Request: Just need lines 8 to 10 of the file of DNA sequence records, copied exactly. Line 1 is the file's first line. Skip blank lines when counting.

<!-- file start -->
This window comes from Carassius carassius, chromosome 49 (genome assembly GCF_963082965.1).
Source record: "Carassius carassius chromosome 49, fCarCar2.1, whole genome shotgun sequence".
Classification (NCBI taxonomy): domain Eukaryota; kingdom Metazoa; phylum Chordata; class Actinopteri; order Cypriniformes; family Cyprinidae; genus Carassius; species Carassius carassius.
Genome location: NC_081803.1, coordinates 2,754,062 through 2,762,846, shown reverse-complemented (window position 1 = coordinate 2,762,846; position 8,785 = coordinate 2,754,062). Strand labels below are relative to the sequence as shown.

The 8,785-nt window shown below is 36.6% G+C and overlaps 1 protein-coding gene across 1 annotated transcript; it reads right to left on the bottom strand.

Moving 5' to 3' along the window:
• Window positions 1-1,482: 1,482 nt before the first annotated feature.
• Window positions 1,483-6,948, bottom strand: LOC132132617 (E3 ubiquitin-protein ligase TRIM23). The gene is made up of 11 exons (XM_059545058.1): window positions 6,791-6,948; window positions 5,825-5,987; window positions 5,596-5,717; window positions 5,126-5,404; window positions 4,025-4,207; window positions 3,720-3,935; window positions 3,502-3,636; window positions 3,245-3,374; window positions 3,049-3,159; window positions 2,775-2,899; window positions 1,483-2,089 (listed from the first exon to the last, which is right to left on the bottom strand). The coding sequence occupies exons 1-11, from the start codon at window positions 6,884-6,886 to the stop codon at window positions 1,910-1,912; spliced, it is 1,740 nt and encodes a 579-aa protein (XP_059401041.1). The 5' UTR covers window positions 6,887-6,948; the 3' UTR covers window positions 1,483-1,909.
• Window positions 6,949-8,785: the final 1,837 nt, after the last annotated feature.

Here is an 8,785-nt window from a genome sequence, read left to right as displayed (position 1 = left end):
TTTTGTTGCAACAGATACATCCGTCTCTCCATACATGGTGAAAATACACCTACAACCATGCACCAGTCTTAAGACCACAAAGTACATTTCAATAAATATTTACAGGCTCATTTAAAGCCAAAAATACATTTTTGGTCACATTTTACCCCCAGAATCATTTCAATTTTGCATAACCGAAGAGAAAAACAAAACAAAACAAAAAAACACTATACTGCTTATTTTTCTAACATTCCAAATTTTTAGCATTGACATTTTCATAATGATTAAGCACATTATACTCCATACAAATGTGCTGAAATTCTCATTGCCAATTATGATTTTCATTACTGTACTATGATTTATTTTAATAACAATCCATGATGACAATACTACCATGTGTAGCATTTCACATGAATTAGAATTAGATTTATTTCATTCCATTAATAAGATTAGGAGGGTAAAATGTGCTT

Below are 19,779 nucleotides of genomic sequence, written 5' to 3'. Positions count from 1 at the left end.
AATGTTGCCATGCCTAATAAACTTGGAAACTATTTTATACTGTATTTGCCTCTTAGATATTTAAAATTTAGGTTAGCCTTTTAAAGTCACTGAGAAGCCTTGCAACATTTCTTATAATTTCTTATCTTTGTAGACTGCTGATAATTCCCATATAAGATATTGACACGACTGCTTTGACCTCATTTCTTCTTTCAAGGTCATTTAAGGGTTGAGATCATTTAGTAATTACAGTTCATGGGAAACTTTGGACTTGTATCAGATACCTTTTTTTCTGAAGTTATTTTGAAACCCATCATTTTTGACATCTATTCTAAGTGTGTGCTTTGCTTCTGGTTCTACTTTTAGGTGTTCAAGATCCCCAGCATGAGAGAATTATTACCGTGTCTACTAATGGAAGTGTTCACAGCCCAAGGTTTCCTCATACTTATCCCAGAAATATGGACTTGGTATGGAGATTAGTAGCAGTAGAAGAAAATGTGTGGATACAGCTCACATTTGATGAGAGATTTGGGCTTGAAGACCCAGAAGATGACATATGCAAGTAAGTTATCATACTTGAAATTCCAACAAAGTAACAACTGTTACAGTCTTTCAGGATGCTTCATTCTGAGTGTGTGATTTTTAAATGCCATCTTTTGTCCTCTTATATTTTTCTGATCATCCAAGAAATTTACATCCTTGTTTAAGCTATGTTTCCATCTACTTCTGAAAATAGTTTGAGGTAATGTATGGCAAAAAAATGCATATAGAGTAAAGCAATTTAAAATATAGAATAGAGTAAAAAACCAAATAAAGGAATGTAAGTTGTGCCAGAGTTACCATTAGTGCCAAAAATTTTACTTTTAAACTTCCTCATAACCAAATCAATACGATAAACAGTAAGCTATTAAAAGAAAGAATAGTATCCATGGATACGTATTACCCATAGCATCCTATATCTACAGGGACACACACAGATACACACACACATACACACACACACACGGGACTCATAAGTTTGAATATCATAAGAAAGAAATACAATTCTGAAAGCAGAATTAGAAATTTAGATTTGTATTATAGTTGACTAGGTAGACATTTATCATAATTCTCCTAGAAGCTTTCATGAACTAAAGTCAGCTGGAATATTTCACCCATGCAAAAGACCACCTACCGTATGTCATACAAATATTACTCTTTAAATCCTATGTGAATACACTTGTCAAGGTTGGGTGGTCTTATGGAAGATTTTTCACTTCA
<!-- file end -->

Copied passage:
• Window positions 1,483-6,948, bottom strand: LOC132132617 (E3 ubiquitin-protein ligase TRIM23). The gene is made up of 11 exons (XM_059545058.1): window positions 6,791-6,948; window positions 5,825-5,987; window positions 5,596-5,717; window positions 5,126-5,404; window positions 4,025-4,207; window positions 3,720-3,935; window positions 3,502-3,636; window positions 3,245-3,374; window positions 3,049-3,159; window positions 2,775-2,899; window positions 1,483-2,089 (listed from the first exon to the last, which is right to left on the bottom strand). The coding sequence occupies exons 1-11, from the start codon at window positions 6,884-6,886 to the stop codon at window positions 1,910-1,912; spliced, it is 1,740 nt and encodes a 579-aa protein (XP_059401041.1). The 5' UTR covers window positions 6,887-6,948; the 3' UTR covers window positions 1,483-1,909.
• Window positions 6,949-8,785: the final 1,837 nt, after the last annotated feature.

Here is an 8,785-nt window from a genome sequence, read left to right as displayed (position 1 = left end):